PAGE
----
Delays are among the most common phenomena in the construction industry. During the last 3 decades, delays have occurred in most types of projects, from simple building projects to the most complex projects such as nuclear power plants or tunneling works. Generally, delays may be caused by the client (compensable delays), the contractors (nonexcusable delays), or acts of God or a third party (excusable delays). This paper classifies the main causes of nonexcusable delays according to the source of occurrence, then identifies the factors contributing to those causes. It is assumed that the client has more control over the compensable delays and can take action to prevent them. The contractor is expected to have control over the nonexcusable delays and, presumably, do more to prevent them. Several studies have discussed the issues relating to these delays, but no major study has been conducted to examine the causes of nonexcusable delays in great depth. Understanding the underlying factors that contribute to causes of nonexcusable delays would help in identifying and overcoming the problems faced by contractors during the construction process. To assist in identifying the factors contributing to causes of nonexcusable delays, the Ishikawa or fish bone diagram has been used as an analytical tool, and a ranking methodology has been devised. As a report of initial findings of the study, which is currently being undertaken at Loughborough University, United Kingdom, this paper identifies materials-, equipment-, and labor-related delays as major causes of contractors' performance delays.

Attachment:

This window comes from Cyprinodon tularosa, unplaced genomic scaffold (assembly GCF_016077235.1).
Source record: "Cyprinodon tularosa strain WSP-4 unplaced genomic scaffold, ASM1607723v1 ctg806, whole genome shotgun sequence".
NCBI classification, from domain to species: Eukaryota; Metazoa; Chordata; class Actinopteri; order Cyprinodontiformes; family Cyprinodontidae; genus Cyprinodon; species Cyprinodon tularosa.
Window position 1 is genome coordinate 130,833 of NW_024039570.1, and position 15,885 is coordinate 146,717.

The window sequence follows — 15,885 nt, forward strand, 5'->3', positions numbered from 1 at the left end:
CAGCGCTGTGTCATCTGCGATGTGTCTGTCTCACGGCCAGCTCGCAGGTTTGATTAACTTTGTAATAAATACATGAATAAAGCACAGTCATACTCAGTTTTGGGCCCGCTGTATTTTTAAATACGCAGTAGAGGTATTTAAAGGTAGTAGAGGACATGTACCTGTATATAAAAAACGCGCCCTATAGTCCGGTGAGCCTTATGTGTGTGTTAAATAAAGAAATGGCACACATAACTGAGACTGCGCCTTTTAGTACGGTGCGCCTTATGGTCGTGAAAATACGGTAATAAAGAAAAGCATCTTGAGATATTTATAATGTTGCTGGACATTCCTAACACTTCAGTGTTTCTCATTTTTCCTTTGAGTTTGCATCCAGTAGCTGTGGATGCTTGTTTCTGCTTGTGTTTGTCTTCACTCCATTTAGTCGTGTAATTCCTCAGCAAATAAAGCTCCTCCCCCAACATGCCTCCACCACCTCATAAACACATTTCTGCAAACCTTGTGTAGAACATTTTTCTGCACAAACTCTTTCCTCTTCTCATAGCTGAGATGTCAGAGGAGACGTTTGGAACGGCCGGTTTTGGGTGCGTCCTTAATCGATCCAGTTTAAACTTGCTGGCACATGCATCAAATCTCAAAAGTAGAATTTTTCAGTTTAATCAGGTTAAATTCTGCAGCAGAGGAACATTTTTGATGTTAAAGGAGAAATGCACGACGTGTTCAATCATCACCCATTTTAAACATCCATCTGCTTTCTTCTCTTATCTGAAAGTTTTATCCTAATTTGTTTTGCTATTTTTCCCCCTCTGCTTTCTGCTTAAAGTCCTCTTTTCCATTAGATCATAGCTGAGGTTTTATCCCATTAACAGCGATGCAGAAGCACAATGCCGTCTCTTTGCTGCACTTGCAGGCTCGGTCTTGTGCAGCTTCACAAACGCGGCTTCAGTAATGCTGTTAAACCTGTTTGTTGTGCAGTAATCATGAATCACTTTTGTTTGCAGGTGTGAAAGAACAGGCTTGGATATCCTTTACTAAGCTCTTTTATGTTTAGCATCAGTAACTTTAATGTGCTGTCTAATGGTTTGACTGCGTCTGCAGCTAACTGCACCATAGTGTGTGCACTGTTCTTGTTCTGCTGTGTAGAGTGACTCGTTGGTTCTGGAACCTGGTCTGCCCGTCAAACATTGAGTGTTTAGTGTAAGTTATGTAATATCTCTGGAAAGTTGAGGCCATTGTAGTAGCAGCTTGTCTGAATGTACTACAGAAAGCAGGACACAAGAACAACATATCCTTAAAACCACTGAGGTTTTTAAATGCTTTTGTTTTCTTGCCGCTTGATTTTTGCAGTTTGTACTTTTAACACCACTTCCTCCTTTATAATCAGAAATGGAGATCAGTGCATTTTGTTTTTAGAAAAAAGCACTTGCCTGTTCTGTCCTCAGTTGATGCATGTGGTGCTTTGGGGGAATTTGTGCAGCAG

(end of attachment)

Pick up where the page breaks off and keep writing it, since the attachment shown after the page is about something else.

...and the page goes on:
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  • Accession Number: 00750484
  • Record Type: Publication
  • Files: TRIS
  • Created Date: Jun 16 1998 12:00AM